the bitter scroll
Such an evocative image we heard in the reading from the prophet Ezekiel today (Ez 2:8-3:4). He is asked to eat a scroll with lamentation, mourning and woe written on it! And yet it tastes as sweet as honey. This is such a powerful liturgical, Eucharistic image. We read the Word (we hear the Word) and then we are asked to eat that Word, because not only is Jesus Word made flesh, but the Eucharist too is Word made flesh, Word made bread, Word made wine. There’s a telling choreography in a church designed such as ours is: our response to the Word is to go to the altar and consume that same Word. But then there is one more step, too, as Ezekiel is told: ‘Go speak my words.’ Listen, eat, go! That’s a nice summary of liturgical spirituality. Listen, eat, and then go in peace––“glorifying the Lord by your life”! There is something we are supposed to learn in the formation that liturgy is: that the Word always demands a response, but also that all of our actions are done as a summons of the Word. This is why in the reformed rites of the church every sacrament, including Penance and Reconciliation, is supposed to begin with a reading of sacred scripture, the Word that bears an invitation, the Word that demands a response. Even if that word is lamentation, wailing and woe, as Fr. Deiss used to tell me, the truth is always beautiful somehow. This is also then an icon of the Paschal mystery. I was thinking of Jesus’ saying, ‘My yoke is easy and my burden is light’ (which was actually the verse for the gospel acclamation today).
And that ties in with the other place that this image is used in scripture. There’s a corollary to this in the Book of Revelation, chapter 10. (The Book of Revelation of course may be the only book of the Bible that can rival Ezekiel for its fantastic visions.) John sees an angel coming down from heaven, wrapped in a cloud, with a rainbow over his head and he’s carrying a scroll, a little one. When John asks for it, the angel tells him, ‘Take it and eat it; it will be bitter to your stomach, but sweet as honey to your mouth.’ And so it was; John ate it and it was sweet as honey in my mouth, but when I had eaten it, my stomach was made bitter (Rev 10:9-10). I am not exactly sure what the author intended here, or even if the author wanted to allude to this passage from Ezekiel. At first glance, it seems like a bad thing––for something to taste so sweet and yet turn bitter in the stomach. And yet, perhaps there is a cleansing, purifying quality to all this too that we shouldn’t overlook. It certainly is my experience in the spiritual life that something can start out so filled with sweetness and consolation, sweet as honey in my mouth, but that may be just the starting point, the teaser, if you will, like the kiss from the Beloved. After that a new demand is going to be made, a deeper commitment will be asked for, a time of purification and emptying (kenosis), and this may seem very bitter to the system. But some of the best medicine is cleansing, purifying, purgative, cathartic. And so even the bitterness becomes sweet because we know that it is a harbinger of an even greater sweetness.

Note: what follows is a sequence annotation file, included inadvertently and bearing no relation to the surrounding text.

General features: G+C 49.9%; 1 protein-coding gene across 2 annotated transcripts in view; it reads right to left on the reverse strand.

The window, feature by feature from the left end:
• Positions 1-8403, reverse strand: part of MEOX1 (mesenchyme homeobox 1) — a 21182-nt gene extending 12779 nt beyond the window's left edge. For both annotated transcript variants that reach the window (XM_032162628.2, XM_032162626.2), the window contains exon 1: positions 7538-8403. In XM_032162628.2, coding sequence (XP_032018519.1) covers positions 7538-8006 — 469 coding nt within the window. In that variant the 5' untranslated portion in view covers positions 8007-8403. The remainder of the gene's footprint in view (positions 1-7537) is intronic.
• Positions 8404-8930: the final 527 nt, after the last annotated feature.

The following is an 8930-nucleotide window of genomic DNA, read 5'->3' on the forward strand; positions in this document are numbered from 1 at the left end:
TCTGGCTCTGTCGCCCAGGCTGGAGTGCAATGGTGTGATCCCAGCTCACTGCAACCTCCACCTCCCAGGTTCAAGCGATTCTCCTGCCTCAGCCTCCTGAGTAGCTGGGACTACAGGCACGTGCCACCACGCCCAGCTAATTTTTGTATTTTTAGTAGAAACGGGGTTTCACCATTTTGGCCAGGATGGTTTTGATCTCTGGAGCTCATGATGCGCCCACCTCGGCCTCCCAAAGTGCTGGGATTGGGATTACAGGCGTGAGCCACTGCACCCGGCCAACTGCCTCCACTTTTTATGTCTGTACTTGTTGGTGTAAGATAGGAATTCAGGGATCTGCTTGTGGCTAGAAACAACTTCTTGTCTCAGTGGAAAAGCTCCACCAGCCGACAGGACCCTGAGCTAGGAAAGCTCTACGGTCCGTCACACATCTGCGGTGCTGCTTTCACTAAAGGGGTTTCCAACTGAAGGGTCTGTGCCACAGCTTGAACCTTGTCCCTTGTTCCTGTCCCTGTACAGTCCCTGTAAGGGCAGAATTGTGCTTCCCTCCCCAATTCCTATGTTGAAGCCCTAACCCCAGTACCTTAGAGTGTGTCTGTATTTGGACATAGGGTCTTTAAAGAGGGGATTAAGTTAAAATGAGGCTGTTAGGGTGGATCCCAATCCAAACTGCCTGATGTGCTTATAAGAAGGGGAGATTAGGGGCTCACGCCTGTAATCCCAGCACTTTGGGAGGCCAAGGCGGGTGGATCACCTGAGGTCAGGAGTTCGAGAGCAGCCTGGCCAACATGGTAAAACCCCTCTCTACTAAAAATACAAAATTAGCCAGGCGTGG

Maybe that’s the only way to become humble like a child again, as Jesus calls for in the gospel (Mt 18:1-5), when our blind and naked beings are stripped of everything on the path of purification, when we are emptied out completely and sit waiting like one before the emperor, or like a chick before the mother hen.
We also celebrated the optional memorial of St. Teresa Benedicta today, Edith Stein. She was the brilliant Jewish woman philosopher who converted to Catholicism and joined the Carmelites, but ended up dying in the concentration camp for being a Jew. It’s an interesting fact that she is considered a Christian martyr since she was actually killed for not forsaking her Jewishness by young Nazi soldiers who probably considered themselves good Christians. Let me end with a famous quote of hers that I thought pointed back to the theme from our readings quite poignantly.